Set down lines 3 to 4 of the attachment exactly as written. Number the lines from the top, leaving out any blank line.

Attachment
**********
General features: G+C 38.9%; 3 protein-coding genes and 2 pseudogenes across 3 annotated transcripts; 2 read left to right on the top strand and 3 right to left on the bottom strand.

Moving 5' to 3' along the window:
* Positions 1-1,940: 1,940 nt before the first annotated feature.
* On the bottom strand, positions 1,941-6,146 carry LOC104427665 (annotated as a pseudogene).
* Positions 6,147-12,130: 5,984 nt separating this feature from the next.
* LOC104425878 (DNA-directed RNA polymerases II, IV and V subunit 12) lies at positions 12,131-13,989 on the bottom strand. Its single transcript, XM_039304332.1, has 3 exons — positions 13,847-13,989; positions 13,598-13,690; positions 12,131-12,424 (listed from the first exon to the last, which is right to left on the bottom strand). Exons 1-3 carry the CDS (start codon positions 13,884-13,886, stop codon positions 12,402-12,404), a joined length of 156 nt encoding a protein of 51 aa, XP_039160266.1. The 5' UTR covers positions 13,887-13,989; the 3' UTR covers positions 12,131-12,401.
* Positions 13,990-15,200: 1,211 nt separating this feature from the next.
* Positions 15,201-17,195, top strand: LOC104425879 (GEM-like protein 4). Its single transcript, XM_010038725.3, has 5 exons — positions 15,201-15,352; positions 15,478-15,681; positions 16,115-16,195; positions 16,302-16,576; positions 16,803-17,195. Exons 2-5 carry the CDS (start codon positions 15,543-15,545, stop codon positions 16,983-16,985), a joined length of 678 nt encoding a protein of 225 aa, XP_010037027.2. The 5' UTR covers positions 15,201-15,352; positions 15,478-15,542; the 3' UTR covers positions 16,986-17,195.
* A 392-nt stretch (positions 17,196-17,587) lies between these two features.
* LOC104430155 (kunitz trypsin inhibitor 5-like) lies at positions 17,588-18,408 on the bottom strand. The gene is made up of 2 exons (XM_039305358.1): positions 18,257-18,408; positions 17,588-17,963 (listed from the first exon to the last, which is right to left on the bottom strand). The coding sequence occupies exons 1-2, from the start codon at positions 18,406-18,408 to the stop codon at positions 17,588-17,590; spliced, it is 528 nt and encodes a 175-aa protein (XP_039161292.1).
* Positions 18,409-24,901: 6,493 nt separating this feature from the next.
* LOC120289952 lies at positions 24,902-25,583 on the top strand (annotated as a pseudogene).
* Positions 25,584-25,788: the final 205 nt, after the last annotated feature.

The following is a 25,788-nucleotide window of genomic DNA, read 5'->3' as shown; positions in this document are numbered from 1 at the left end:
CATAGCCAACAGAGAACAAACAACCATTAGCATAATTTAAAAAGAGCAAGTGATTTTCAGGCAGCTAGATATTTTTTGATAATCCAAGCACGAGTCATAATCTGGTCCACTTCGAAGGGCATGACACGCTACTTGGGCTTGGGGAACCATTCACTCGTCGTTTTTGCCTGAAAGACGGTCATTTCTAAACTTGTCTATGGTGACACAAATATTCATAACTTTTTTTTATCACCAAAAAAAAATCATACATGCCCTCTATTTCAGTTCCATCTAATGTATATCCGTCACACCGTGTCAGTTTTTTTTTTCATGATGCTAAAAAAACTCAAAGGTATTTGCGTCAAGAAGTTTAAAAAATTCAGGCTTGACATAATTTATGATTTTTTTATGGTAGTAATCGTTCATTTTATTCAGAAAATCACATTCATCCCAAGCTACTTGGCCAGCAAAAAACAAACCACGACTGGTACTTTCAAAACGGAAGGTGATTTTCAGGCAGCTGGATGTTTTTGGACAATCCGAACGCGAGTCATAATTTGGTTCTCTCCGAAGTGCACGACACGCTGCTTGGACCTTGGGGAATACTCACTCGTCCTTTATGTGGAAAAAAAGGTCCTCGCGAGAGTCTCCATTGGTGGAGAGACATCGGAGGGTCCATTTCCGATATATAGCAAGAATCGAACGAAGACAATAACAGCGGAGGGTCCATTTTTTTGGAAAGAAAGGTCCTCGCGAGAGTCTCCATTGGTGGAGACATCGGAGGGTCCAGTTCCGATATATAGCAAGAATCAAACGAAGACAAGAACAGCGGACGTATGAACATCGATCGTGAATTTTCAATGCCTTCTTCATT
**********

* Positions 1-1,940: 1,940 nt before the first annotated feature.
* On the bottom strand, positions 1,941-6,146 carry LOC104427665 (annotated as a pseudogene).